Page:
Good People

They say money is the root of all evil and on occasion, it is but in some instances, it can be very necessary and used for good. In the new gritty thriller Good People, human nature and ethics are examined when money becomes the source of a major story conflict. The film benefits not only from a taut script but from a strong central cast. James Franco, Kate Hudson, Tom Wilkinson and Omar Sy elevate the film to great heights and it is a movie that is both subtle and suspenseful, drawing the audience in with its clever plot and fine performances.

Happy young couple Tom (Franco) and Anna Wright (Hudson) are two Americans living in London who have fallen on hard times. They are attempting to renovate their apartment but have recently fallen into severe debt. Struggling and unsure what their next move is, they continue to move along in a pessimistic state. That is until, they find their neighbor dead in his apartment and they come across a large fortune in cash. Now, faced with a moral predicament and a police detective eyeing them very closely, not to mention, violent gangsters who want their money back, Good People has all the makings of deeply layered and gripping dramatic thriller.

Kate Hudson stands out here as a tough young woman who doesn’t take crap from anyone, even scary men with guns. James Franco, sadly, does not portray a masculine hero and he just seems kind of whiny and vulnerable as he gets roughed up by those wanting their money back. Tom Wilkinson adds a touch of class here as a detective trying to get to the bottom of the mystery of the money. He also has a backstory involving a wife and kid that could serve as the basis of another tight thriller but nevertheless, his performance in Good People is that of a truly gifted thespian. In addition, Omar Sy plays one of the thugs and he generates an adequate amount of tension to the proceedings.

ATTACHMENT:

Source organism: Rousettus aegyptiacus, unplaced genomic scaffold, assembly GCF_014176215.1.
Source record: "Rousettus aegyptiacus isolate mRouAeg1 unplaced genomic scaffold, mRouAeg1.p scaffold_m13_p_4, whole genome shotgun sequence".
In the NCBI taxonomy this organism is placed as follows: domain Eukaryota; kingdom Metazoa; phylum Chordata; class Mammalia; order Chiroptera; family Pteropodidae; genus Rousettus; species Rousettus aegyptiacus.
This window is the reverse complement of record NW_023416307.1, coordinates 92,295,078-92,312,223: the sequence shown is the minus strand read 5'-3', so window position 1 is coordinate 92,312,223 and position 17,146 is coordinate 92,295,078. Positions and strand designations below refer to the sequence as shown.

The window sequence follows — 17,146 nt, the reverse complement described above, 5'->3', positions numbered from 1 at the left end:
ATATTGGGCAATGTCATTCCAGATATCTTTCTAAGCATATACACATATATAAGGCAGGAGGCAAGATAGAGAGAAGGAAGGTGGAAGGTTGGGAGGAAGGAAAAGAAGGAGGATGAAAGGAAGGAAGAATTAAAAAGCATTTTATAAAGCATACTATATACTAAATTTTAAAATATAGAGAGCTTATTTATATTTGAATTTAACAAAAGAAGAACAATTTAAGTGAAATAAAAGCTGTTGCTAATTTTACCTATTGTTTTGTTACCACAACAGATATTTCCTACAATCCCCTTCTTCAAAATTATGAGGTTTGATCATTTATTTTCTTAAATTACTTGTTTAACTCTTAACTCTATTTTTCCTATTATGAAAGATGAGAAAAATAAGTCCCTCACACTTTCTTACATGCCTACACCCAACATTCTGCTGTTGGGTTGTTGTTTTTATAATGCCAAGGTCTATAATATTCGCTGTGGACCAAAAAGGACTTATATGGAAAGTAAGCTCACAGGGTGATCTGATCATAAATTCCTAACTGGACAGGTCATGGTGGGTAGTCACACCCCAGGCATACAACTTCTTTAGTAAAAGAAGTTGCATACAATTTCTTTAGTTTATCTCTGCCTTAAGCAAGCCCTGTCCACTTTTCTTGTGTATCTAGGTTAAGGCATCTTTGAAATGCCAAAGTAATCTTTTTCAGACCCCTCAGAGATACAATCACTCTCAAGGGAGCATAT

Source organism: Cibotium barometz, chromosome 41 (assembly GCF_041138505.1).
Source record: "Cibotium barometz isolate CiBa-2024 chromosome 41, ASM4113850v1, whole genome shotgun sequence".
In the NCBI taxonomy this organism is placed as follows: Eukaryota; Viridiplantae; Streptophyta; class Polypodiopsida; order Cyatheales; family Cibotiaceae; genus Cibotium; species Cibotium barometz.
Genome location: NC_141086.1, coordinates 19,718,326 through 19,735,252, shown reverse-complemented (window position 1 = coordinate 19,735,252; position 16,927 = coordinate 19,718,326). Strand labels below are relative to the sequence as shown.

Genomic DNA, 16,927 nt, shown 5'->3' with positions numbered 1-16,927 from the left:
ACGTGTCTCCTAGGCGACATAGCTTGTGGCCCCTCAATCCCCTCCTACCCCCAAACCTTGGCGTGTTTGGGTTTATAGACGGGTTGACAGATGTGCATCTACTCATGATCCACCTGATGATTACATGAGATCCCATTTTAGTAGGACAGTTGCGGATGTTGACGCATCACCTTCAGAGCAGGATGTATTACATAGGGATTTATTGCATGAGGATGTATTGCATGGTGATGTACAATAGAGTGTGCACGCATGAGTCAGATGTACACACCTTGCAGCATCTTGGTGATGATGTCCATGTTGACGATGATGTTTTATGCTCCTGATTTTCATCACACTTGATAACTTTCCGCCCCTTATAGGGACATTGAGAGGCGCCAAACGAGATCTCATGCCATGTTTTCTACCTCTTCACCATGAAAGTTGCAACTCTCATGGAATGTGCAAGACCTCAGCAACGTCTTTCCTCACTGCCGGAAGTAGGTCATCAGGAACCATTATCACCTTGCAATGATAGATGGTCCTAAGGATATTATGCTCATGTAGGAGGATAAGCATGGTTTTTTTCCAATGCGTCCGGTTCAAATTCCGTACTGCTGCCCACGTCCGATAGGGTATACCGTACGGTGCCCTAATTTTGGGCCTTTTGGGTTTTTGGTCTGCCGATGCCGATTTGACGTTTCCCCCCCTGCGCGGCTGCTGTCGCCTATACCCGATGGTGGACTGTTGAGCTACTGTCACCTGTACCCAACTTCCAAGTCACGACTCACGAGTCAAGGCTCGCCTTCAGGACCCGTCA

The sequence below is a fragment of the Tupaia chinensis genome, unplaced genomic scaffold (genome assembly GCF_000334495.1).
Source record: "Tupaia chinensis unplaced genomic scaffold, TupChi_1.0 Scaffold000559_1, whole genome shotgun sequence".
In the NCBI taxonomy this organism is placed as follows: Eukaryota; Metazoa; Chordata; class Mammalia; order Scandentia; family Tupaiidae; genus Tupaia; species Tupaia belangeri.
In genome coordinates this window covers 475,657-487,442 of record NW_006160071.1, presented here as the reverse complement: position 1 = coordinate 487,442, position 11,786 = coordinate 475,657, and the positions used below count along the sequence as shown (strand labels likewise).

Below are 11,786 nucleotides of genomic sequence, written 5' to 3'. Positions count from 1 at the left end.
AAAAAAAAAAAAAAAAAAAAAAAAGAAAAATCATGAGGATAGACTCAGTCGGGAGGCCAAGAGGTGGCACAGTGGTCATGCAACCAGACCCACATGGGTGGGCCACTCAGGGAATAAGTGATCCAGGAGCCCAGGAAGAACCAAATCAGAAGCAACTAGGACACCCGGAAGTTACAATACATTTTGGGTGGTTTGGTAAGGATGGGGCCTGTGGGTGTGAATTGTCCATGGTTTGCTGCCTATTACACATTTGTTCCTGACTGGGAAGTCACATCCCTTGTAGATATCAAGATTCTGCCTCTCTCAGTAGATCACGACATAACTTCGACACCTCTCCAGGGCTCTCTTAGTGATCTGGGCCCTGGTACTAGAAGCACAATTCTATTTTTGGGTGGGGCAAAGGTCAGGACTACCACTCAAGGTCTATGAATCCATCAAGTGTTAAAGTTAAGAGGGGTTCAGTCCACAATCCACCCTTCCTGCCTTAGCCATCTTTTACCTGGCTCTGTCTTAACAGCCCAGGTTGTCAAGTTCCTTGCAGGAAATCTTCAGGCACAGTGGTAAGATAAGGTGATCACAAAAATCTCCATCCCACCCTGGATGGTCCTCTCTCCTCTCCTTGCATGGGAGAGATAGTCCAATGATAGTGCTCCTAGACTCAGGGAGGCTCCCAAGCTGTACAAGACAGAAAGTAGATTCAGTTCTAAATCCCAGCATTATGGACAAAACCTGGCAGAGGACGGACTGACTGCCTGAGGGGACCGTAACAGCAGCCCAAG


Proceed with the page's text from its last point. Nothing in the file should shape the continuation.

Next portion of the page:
Good People is a dark and captivating thriller through and through. With the highly talented cast reciting screenwriter Kelly Masterson’s sharp dialogue (adapted from a novel by Marcus Sakey) and the expert precision of director Henrik Ruben Genz, this is a film that will definitely keep you glued to your seat. Tales about the downtrodden who rise up and end up doing great things resonate strongly with audiences and even stories about those who don’t rise up make for some pretty decent cinema. Good People falls under the latter category.

Kate Hudson has never been better and Good People has brought out a new side of the beautiful young actress. She usually wastes audiences time with syrupy romantic comedies, entertaining love-starved women and at the same time, repulsing macho male viewers. Her role here as Anna Wright is that of strength and heroism; she’s tough and resourceful, making for a rather formidable leading lady. The rest of the cast in Good People is talented; don’t get me wrong but this is simply Hudson’s film, without a doubt. There aren’t huge explosions or overlong gun battles in this film, just a good story, a solid cast and a highly skilled crew that knows exactly what they’re doing.

Good People will have a limited theatrical release on September 26, 2014

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